Going Mmmobile: Food Trucks Appeal to Brands With Taste

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Brand marketers have found a new way to get their messages out in an increasingly saturated marketplace: hit the road.[more]

Food trucks have enjoyed a cult-like presence of late, garnering media coverage in North America and in Europe. A Food Network show, The Great Food Truck Race, debuted in the US in August.

Brands are also going along for the ride. The New York Times notes in a trend story how “pairing a brand’s message with of all things, a food truck” is becoming increasingly popular as a way of engaging a targeted group of consumers.”

The Times picks La Cense Beef’s burger truck as one example of a food truck with brand appeal. Deployed for a number of events in New York City during the summer, the company hit the road to serve up burgers made from its exclusive grass-fed beef. Word got around and soon, the truck was being used by such advertisers as Lexus and Nike. William Kriegel, founder of La Cense Beef, told the Times, “They like the brand, they like the positioning and they like the fact that the meat is coming from the ranch.”

HSBC, a leading bank, used not one but six food trucks to promote its sponsorship of the 11th annual New Yorker Festival last month. The six independent trucks, all serving different foods, each created a dish just for the event.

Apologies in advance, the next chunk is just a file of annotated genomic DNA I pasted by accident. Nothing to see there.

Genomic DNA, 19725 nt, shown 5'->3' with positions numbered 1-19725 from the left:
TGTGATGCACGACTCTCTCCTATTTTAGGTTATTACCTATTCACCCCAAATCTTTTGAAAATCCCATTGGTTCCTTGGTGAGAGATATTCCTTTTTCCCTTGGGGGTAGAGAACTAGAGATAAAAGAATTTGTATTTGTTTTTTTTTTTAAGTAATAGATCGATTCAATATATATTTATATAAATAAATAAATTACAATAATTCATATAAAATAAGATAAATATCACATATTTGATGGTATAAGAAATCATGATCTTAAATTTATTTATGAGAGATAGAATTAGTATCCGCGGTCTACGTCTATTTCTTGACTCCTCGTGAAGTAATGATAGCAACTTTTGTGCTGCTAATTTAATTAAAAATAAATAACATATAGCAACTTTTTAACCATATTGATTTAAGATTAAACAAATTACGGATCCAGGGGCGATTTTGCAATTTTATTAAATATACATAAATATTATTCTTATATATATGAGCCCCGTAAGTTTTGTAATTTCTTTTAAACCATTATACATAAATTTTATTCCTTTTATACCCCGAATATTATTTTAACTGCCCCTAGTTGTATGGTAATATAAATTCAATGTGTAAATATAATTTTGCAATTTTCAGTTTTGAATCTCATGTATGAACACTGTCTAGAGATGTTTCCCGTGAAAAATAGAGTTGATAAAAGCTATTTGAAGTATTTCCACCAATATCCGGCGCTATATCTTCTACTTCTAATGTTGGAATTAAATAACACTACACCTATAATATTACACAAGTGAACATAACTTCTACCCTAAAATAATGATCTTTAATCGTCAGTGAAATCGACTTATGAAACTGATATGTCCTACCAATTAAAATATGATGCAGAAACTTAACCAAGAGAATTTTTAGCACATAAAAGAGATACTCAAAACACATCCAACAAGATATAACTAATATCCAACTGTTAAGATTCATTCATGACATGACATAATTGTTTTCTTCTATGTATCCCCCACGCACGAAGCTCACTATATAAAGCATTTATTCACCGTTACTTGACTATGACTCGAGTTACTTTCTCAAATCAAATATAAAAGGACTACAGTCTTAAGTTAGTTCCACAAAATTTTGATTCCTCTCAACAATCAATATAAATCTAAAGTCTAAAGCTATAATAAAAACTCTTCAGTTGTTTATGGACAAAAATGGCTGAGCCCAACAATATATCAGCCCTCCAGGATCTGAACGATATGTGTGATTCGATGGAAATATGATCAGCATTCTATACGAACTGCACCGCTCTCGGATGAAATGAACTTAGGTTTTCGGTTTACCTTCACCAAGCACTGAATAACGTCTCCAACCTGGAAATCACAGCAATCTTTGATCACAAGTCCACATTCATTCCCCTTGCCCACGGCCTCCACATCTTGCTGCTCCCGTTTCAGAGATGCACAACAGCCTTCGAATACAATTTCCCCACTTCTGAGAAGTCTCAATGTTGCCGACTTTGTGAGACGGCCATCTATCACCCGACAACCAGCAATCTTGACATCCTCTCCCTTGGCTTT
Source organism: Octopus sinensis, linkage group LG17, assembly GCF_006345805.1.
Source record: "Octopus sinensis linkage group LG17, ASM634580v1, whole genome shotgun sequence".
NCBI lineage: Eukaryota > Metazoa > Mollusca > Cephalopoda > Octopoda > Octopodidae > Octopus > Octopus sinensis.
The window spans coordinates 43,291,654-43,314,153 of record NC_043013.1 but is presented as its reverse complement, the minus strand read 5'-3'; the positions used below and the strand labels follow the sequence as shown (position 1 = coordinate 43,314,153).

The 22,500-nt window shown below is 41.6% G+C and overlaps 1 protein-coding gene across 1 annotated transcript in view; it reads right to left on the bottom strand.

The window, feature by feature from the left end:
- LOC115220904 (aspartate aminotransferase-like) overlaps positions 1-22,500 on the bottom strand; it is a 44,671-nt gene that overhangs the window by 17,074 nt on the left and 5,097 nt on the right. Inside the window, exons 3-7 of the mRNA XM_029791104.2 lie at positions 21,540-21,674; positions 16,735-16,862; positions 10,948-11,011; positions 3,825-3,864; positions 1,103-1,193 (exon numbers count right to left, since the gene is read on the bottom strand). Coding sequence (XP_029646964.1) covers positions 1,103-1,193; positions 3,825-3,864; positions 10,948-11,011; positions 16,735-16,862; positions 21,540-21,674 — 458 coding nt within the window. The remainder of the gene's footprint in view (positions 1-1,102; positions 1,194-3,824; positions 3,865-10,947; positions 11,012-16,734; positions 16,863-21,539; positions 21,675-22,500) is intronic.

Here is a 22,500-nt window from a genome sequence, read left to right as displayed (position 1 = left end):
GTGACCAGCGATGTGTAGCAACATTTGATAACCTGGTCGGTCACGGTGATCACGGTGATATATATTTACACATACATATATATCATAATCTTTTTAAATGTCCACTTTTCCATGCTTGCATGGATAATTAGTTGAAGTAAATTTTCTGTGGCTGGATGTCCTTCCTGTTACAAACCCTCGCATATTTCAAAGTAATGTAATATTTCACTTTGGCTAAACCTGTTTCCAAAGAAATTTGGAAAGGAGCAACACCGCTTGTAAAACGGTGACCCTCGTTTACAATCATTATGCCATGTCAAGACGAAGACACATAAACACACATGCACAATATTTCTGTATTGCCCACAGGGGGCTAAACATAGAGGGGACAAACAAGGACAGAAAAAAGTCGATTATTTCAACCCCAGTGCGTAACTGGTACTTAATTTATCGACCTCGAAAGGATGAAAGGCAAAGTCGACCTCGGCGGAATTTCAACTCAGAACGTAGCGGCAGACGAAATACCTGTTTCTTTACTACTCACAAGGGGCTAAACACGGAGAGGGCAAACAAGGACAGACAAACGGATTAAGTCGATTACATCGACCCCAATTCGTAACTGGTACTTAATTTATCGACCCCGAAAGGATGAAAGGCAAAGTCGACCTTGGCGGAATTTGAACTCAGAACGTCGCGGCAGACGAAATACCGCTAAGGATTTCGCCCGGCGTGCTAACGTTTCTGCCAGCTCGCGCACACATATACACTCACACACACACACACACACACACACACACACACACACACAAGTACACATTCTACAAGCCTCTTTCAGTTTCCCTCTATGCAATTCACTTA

A Van Leeuwen artisinal ice cream truck, for example, distributed a special fall pumpkin ice cream (similar to a recent tie-in with Coach to give out free ice-cream to promote its Poppy line). HSBC-branded napkins were available at each truck, and HSBC customers showing their bank cards at any of the trucks received special free goodies.

Heinz created its own food truck to introduce a new product, Heinz Dip & Squeeze Ketchup. Replete with custom wrapping, the truck is currently on a road trip that started in Pittsburgh (the company’s headquarters), visited New York City for Thanksgiving, and will proceed through Philadelphia and on to Dallas. The truck serves up free Ore-Ida potato products — with packets of Dip & Squeeze Ketchup, of course.

The ketchup brand’s spokeswoman Jessica Jackson acknowledged that Heinz wanted to take advantage of the food truck craze, indicating that the new ketchup packet was a “perfect fit” for a food truck. She told the Times, “Since it was really made for eating on the go, we wanted to create an environment where people could experience it on the go.”

Heinz isn’t counting on happenstance to build buzz, but using social media to support the truck’s appearances. T-shirts will be awarded to visitors who come to the truck and show with their smartphones that they’ve “checked in” via Foursquare, or who interact with Facebook or Twitter.

There’s no sign that the food truck fad will end anytime soon. Beth Lawrence, chief marketing officer for La Cense Beef, says “All the companies that are involved in this understand the power of this guerrilla-type marketing, being on the street, being very hands-on with the consumer that’s walking around.” It’s also not limited to good weather; as Lawrence notes, “Now we’re starting to get calls about Christmas parties.”

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